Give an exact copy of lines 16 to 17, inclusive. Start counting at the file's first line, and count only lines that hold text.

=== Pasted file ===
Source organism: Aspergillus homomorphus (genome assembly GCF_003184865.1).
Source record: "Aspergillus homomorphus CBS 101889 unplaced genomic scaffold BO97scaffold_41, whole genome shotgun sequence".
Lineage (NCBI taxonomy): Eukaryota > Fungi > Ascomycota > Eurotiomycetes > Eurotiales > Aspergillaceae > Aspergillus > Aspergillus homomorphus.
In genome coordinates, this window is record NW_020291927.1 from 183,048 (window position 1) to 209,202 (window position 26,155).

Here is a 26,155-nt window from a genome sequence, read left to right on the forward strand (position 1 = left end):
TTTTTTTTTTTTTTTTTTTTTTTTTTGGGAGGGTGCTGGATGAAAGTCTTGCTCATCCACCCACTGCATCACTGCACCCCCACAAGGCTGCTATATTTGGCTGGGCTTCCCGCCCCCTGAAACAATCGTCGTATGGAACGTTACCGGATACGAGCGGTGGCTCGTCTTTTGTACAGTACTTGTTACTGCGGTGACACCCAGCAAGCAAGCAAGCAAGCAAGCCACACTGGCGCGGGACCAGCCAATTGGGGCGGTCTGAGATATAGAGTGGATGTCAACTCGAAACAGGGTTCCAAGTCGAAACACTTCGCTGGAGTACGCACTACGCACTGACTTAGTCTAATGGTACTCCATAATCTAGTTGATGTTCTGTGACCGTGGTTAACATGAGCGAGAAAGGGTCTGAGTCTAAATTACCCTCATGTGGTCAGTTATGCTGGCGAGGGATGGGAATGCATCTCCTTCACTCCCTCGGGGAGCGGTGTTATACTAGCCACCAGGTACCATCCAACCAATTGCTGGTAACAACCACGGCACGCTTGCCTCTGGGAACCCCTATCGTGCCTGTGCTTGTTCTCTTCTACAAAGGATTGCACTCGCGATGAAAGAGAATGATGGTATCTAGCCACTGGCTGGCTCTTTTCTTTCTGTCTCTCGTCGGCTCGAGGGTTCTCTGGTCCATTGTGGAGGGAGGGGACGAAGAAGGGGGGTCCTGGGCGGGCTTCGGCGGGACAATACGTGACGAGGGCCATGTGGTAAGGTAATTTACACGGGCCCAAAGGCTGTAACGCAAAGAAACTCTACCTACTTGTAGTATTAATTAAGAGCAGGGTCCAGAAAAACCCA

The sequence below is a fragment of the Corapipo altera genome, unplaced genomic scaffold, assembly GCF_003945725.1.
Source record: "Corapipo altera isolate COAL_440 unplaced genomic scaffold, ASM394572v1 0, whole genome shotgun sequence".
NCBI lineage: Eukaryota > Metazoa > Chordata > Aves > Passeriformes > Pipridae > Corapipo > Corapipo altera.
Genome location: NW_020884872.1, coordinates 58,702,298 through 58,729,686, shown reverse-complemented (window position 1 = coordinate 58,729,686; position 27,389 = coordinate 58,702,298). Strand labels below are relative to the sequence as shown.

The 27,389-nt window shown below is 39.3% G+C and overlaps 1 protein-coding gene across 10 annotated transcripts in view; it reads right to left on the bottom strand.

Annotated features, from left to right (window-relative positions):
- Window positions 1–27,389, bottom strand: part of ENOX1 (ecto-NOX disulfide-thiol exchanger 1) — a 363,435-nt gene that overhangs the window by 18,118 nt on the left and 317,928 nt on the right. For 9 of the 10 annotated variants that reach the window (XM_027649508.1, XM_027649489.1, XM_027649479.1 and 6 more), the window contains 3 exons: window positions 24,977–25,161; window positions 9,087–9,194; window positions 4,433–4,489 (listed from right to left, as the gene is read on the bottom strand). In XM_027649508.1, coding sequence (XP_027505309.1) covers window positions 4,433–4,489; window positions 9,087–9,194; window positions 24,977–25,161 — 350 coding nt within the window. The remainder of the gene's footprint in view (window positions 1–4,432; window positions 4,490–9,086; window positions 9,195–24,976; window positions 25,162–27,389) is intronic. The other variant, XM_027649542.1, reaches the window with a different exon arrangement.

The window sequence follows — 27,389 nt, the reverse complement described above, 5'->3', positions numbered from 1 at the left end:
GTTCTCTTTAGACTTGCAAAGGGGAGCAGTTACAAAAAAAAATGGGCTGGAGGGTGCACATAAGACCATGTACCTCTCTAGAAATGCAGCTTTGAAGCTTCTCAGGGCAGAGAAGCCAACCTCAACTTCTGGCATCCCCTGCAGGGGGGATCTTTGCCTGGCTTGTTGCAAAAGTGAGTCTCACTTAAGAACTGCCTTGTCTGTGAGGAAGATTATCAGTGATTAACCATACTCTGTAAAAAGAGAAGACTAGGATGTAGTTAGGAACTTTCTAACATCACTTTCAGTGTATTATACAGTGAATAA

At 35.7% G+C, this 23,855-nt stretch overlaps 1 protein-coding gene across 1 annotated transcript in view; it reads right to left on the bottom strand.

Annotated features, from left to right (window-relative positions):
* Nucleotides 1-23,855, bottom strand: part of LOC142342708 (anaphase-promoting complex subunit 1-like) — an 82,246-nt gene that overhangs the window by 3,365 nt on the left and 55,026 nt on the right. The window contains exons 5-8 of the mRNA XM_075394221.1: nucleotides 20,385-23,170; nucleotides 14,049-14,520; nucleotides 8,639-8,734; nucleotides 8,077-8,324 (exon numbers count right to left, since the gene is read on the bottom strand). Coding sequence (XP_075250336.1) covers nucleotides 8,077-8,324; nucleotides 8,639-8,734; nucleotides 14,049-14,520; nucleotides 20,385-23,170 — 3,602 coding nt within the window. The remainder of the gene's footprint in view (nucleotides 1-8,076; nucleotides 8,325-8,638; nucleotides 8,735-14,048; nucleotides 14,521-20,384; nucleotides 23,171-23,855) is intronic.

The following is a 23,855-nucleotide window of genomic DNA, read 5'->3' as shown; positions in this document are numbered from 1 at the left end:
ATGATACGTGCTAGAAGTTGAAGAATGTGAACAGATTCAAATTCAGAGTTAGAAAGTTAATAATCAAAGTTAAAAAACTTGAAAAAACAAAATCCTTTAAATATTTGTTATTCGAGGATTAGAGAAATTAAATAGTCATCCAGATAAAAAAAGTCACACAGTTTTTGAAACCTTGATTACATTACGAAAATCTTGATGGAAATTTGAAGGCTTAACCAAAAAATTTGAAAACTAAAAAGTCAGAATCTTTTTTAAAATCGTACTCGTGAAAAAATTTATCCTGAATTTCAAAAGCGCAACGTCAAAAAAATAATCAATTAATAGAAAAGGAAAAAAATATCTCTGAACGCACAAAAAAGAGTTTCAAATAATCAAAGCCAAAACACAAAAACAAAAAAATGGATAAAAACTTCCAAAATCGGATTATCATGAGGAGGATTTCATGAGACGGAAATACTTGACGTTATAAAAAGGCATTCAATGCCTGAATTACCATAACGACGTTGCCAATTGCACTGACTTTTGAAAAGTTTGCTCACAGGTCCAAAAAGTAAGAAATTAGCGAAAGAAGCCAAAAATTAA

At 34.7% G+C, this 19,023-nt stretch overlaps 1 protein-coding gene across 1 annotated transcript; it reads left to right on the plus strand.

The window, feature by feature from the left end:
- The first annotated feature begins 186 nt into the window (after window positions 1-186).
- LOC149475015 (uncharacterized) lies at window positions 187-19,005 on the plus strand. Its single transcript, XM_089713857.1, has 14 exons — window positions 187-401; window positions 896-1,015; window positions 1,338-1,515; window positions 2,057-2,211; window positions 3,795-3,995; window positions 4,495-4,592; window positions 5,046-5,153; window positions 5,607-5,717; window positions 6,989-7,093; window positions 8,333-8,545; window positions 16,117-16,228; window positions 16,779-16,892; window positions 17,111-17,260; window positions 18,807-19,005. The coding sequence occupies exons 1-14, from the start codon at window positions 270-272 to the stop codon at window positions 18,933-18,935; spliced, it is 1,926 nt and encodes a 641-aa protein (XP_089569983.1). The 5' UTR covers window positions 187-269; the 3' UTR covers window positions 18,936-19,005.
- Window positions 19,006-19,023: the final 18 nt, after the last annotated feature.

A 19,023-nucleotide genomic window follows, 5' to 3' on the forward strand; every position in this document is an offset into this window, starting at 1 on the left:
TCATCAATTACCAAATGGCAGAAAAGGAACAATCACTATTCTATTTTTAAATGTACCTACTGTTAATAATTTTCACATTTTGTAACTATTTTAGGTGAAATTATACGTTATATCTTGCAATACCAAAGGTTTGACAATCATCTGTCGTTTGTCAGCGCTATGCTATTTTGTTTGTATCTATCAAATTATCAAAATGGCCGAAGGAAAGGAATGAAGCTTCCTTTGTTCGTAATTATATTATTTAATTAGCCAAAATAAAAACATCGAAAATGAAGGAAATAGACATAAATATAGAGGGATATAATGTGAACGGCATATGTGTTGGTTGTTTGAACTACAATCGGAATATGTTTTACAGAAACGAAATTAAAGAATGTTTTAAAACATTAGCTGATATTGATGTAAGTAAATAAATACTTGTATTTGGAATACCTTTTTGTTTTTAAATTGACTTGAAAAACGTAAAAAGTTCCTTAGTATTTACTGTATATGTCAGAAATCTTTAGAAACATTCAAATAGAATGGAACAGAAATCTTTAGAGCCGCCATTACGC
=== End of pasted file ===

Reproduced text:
At 35.7% G+C, this 23,855-nt stretch overlaps 1 protein-coding gene across 1 annotated transcript in view; it reads right to left on the bottom strand.

Annotated features, from left to right (window-relative positions):